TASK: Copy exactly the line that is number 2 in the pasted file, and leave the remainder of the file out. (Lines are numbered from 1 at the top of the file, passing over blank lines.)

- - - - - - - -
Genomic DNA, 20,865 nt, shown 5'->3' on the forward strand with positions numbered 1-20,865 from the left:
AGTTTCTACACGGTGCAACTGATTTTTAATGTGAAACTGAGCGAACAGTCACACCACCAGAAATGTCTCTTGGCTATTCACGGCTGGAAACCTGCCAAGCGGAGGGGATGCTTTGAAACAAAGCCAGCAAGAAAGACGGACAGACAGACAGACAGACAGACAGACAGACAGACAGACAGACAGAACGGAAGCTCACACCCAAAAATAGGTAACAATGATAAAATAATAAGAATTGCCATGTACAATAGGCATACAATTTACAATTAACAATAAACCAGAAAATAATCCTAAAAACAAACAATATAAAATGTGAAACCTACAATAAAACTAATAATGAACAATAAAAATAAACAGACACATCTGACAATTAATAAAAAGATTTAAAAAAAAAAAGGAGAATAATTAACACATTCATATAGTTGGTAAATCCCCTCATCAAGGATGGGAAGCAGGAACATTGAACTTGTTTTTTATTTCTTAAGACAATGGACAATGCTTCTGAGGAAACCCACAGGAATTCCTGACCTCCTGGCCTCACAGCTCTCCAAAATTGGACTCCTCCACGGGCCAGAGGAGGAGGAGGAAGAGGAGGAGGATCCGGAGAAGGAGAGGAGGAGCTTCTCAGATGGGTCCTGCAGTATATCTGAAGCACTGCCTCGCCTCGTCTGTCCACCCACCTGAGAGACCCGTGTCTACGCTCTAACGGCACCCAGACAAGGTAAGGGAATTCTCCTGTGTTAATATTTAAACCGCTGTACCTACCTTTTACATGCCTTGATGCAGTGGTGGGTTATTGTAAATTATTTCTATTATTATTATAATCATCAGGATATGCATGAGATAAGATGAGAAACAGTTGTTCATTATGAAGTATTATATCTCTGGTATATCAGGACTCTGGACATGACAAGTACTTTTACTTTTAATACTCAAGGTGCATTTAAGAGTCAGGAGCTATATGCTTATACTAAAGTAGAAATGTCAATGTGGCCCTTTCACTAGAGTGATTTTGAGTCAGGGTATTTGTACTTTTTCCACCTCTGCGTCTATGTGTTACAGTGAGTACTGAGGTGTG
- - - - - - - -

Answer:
AGTTTCTACACGGTGCAACTGATTTTTAATGTGAAACTGAGCGAACAGTCACACCACCAGAAATGTCTCTTGGCTATTCACGGCTGGAAACCTGCCAAGCGGAGGGGATGCTTTGAAACAAAGCCAGCAAGAAAGACGGACAGACAGACAGACAGACAGACAGACAGACAGACAGACAGACAGAACGGAAGCTCACACCCAAAAATAGGTAACAATGATAAAATAATAAGAATTGCCATGTACAATAGGCATACAATTTACAATTAACAATAAACCAGAAAATAATCCTAAAAACAAACAATATAAAATGTGAAACCTACAATAAAACTAATAATGAACAATAAAAATAAACAGACACATCTGACAATTAATAAAAAGATTTAAAAAAAAAAAGGAGAATAATTAACACATTCATATAGTTGGTAAATCCCCTCATCAAGGATGGGAAGCAGGAACATTGAACTTGTTTTTTATTTCTTAAGACAATGGACAATGCTTCTGAGGAAACCCACAGGAATTCCTGACCTCCTGGCCTCACAGCTCTCCAAAATTGGACTCCTCCACGGGCCAGAGGAGGAGGAGGAAGAGGAGGAGGATCCGGAGAAGGAGAGGAGGAGCTTCTCAGATGGGTCCTGCAGTATATCTGAAGCACTGCCTCGCCTCGTCTGTCCACCCACCTGAGAGACCCGTGTCTACGCTCTAACGGCACCCAGACAAGGTAAGGGAATTCTCCTGTGTTAATATTTAAACCGCTGTACCTACCTTTTACATGCCTTGATGCAGTGGTGGGTTATTGTAAATTATTTCTATTATTATTATAATCATCAGGATATGCATGAGATAAGATGAGAAACAGTTGTTCATTATGAAGTATTATATCTCTGGTATATCAGGACTCTGGACATGACAAGTACTTTTACTTTTAATACTCAAGGTGCATTTAAGAGTCAGGAGCTATATGCTTATACTAAAGTAGAAATGTCAATGTGGCCCTTTCACTAGAGTGATTTTGAGTCAGGGTATTTGTACTTTTTCCACCTCTGCGTCTATGTGTTACAGTGAGTACTGAGGTGTG